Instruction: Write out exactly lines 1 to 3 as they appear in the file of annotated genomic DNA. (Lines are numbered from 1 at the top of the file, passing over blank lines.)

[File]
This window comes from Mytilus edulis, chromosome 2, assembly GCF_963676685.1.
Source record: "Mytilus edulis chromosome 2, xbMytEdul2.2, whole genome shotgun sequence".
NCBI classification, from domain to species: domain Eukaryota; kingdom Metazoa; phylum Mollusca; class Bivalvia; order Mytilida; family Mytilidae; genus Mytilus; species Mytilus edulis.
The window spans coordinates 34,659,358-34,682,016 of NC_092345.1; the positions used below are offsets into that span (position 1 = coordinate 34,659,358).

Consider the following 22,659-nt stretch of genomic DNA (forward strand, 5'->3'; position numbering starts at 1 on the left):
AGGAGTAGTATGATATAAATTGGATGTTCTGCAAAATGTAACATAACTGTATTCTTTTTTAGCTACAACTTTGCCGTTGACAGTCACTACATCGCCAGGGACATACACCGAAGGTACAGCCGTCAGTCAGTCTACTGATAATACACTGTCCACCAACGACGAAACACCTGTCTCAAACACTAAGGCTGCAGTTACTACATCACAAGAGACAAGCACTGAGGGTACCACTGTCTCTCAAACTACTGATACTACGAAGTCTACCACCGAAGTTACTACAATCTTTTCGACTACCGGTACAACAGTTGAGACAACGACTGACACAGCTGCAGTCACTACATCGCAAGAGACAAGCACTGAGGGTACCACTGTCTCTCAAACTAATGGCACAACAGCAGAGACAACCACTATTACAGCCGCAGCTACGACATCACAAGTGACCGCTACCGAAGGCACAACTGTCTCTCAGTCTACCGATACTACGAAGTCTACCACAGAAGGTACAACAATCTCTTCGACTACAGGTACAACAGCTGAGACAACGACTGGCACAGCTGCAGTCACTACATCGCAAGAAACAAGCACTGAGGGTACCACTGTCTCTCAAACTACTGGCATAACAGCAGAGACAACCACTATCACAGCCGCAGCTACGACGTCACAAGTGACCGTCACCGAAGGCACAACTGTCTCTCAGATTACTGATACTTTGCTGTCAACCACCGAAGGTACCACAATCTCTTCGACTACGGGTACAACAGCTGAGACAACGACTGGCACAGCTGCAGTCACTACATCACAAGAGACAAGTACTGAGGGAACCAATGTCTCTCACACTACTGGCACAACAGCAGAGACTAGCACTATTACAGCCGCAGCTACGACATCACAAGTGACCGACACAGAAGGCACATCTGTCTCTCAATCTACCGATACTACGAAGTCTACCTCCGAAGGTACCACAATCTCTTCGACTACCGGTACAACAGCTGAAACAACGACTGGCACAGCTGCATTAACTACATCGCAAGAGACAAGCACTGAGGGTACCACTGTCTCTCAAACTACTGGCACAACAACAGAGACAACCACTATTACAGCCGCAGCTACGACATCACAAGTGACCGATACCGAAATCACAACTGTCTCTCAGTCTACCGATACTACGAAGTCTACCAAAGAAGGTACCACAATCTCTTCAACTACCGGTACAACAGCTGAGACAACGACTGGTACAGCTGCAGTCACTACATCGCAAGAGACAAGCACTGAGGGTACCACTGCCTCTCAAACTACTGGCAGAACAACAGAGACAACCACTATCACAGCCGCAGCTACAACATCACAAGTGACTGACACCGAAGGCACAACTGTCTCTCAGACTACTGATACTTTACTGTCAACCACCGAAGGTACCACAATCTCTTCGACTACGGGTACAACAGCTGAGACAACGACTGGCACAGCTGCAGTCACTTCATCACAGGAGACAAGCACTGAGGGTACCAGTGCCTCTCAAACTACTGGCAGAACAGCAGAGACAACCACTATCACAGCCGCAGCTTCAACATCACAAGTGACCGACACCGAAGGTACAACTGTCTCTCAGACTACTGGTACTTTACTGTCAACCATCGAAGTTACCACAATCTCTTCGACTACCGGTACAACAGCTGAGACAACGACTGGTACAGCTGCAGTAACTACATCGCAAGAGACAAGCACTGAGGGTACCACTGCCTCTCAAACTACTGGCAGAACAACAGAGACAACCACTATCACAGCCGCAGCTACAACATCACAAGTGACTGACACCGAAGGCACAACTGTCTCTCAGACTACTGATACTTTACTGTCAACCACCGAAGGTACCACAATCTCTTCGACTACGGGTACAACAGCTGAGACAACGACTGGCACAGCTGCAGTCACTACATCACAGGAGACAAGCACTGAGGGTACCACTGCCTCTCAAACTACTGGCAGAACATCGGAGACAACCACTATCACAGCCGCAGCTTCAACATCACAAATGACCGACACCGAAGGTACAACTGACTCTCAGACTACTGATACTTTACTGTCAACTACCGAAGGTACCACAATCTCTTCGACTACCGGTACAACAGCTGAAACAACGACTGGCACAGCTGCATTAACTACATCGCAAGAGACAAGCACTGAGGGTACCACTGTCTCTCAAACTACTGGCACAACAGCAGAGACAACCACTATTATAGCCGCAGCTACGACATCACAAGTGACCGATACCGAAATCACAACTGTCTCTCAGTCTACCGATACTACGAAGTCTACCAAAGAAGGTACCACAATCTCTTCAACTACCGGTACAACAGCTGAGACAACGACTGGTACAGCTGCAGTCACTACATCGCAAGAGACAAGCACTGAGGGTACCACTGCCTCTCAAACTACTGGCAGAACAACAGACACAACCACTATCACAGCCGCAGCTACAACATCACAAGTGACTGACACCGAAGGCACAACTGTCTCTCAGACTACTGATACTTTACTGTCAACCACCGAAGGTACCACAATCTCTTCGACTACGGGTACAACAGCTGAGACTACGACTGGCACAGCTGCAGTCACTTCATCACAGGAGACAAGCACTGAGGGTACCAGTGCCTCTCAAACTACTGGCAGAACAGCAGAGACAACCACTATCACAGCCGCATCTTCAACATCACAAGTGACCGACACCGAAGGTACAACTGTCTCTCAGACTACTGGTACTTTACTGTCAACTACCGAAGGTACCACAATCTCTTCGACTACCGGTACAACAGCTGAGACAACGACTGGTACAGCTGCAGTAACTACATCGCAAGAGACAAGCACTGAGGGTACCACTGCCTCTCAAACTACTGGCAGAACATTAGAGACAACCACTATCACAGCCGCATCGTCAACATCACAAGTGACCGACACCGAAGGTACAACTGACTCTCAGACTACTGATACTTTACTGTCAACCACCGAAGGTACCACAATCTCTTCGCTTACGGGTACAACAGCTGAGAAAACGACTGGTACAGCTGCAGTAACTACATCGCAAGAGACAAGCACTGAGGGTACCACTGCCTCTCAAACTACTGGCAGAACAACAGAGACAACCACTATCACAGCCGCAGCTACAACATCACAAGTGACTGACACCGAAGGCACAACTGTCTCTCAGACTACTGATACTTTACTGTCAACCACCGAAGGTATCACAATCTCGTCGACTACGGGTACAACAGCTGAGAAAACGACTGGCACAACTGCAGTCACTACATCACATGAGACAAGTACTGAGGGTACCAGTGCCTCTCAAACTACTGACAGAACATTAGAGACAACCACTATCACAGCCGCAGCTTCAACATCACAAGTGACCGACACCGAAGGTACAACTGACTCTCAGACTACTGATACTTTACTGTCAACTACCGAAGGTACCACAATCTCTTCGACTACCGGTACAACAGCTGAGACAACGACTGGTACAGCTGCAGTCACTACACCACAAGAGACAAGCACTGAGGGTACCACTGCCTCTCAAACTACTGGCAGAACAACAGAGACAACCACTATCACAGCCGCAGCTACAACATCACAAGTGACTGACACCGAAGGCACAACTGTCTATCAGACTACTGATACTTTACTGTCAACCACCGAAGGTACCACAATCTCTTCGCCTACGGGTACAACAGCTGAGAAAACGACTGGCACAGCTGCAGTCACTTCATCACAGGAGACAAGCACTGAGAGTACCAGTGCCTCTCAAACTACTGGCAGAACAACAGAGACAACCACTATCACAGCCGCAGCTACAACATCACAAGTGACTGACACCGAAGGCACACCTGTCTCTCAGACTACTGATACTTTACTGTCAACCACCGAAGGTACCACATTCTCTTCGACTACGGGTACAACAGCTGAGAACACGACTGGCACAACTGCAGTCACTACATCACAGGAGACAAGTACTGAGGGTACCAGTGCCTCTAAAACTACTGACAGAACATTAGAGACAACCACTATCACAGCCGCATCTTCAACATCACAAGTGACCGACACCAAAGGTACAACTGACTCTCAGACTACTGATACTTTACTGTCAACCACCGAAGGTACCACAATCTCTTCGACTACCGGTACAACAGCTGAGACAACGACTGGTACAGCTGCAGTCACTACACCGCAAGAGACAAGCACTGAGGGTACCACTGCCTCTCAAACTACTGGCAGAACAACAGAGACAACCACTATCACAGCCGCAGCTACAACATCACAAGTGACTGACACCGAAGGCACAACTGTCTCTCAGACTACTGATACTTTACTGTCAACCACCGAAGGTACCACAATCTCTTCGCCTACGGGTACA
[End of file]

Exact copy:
This window comes from Mytilus edulis, chromosome 2, assembly GCF_963676685.1.
Source record: "Mytilus edulis chromosome 2, xbMytEdul2.2, whole genome shotgun sequence".
NCBI classification, from domain to species: domain Eukaryota; kingdom Metazoa; phylum Mollusca; class Bivalvia; order Mytilida; family Mytilidae; genus Mytilus; species Mytilus edulis.